What Is Nvidia Image Scaling?

Since the introduction of AI upscaling technologies such as DLSS (Deep-learning super sampling) from Nvidia and FSR (FidelityFX super-resolution) from AMD, getting more FPS is easier than ever. By enabling one setting in-game, users get an AI upscaled image that decreases GPU demand and increases FPS.

However, DLSS and FSR are only supported for a few GPU series, not all of them. And these technologies have to be added manually to every game, so we still haven’t seen industry-wide adoption.

Fortunately, Nvidia has a different solution called Nvidia Image Scaling (NIS).

If you want to know what it is, how it works, and how to use it on your PC, continue reading.

Let’s dive right into it!

How Does Nvidia Image Scaling Work

Unlike DLSS, Nvidia Image Scaling is a driver-based upscaling feature, and it doesn’t use AI or any other fancy stuff like Tensor core. Instead, it uses a combination of sharpening and an upscaling algorithm.

This feature that takes the image from a smaller input resolution and with directional upscaling and a bit of sharpening outputs an image that seems to be of higher resolution, ultimately boosting in-game FPS.

Scaling Technologies Compared
Source article: From NVIDIA DLSS 2.3 To NVIDIA Image Scaling

Until now, this feature has not been used regularly, but as of November 2021, this image-upscaling technology has been updated to use a so-called 6-tap filter with four directional scaling, as explained in Nvidia’s blog post. Supposedly this new update will bring a better FPS boost at a lower cost on quality.

See also 

How To Enable Nvidia Image Scaling

You will need to enable Nvidia Image Scaling first before using it in-game.

Here’s how:

  1. Right-click on an empty space on your desktop and select Nvidia Control Panel.selecting NVIDIA Control Panel
  2. Once the Control Panel is open, head over to Manage 3D Settings on the menu on the left.
  3. In front of you should be a list of settings. Look for Image Sharpening (the first one).
  4. Click it, and in the newly opened window, select On.
  5. Additionally, you can play around with the Sharpening and Ignore Film Grain filters to optimize your in-game visuals.Image Sharpening under Nvidia Control Panel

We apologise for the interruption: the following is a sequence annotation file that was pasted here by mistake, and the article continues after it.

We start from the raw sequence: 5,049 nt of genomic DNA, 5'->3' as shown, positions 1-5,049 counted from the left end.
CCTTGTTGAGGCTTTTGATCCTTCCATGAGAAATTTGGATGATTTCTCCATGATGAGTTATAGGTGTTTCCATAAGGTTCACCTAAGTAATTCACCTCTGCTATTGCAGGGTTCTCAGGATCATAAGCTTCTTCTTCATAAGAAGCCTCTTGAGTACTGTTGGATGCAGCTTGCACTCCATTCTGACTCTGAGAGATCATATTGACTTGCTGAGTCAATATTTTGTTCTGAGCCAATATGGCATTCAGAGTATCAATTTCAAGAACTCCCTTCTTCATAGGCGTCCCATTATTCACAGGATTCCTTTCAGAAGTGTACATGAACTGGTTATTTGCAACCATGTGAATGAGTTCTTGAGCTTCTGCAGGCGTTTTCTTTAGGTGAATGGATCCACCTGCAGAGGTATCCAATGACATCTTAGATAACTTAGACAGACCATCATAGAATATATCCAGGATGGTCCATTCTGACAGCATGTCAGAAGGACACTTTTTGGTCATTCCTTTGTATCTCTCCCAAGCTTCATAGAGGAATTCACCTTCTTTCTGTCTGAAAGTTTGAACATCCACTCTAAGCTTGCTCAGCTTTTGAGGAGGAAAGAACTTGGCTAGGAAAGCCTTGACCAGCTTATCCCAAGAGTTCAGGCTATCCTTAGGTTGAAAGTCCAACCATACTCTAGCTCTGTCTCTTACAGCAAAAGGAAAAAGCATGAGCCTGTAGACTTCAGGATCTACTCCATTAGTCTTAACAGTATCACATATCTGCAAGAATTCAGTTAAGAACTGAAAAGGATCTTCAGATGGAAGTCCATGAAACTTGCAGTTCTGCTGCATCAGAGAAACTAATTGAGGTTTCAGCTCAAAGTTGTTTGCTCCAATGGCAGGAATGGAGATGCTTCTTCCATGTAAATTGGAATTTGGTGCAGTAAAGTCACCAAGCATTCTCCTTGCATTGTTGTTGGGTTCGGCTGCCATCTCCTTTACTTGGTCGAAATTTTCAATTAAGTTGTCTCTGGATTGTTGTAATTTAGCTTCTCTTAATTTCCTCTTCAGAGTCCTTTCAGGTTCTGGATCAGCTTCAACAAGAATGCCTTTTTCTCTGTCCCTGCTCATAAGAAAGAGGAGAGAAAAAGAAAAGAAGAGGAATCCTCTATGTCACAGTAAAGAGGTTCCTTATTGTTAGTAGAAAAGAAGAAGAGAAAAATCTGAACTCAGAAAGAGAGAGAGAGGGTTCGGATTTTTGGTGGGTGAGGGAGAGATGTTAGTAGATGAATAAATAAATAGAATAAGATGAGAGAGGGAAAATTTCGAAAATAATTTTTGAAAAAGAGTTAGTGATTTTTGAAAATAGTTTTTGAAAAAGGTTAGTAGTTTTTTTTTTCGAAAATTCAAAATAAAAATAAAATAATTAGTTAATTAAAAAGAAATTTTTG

After enabling NIS, several input resolutions will be generated that you will need to apply in-game to utilize the benefits of this feature.

Here is a table of the resolutions produced from the provided input resolution:

So, if you’re on 1080p and use the 1632 x 918 resolution, you will get the clearest image and the lowest boost in FPS. On the other hand, if you use 1129 x 635, the image quality won’t be as high, but you will get a considerable boost in framerate.

How To Use NIS In-Game

NIS is enabled, so it’s time to use it in-game.

Here’s how you can do that:

  1. Start any game (we used God of War).God of War settings
  2. Go into the game’s settings and into the Video/Display/Graphics options.
  3. Change Display Mode to Fullscreen (or Windowed).
  4. Select one of the newly generated resolutions (table above).
  5. Once selected, hit Apply (if required) and enjoy your game!selecting resolution

That’s it! You’ll now have more FPS in your game while image quality has been maintained.

See also  Imaging features in post-mortem x-ray dark-field chest radiographs and correlation with conventional x-ray and CT

Reminder: It’s not recommended to employ NIS if your graphics card can utilize DLSS or FSR, as they are superior options. God of War is already equipped with both DLSS and FSR.

Also, remember that not all games may have an option for Fullscreen, so you won’t be able to use NIS.

Below is a comparison of NIS at 85% scaling (1632 x 918) and NIS off (native 1080p).

NIS at 85 scaling 1632 x 918 and NIS off native 1080p

The difference in quality is definitely noticeable, especially if you take a closer look at Kratos’ armor or axe. However, NIS 85% still looks pretty good while also getting 10% to 15% more FPS.

For in-depth comparisons, you can check out this video by KitGuruTech.

Final Words

While NIS might not be as effective as DLSS and can over-sharpen some video games (it’s adjustable), it’s still just a simple push of a button that can provide you with a significant boost in performance.

Whenever any upscaling technology is available, we recommend you always to use it as there are minimal to no downsides.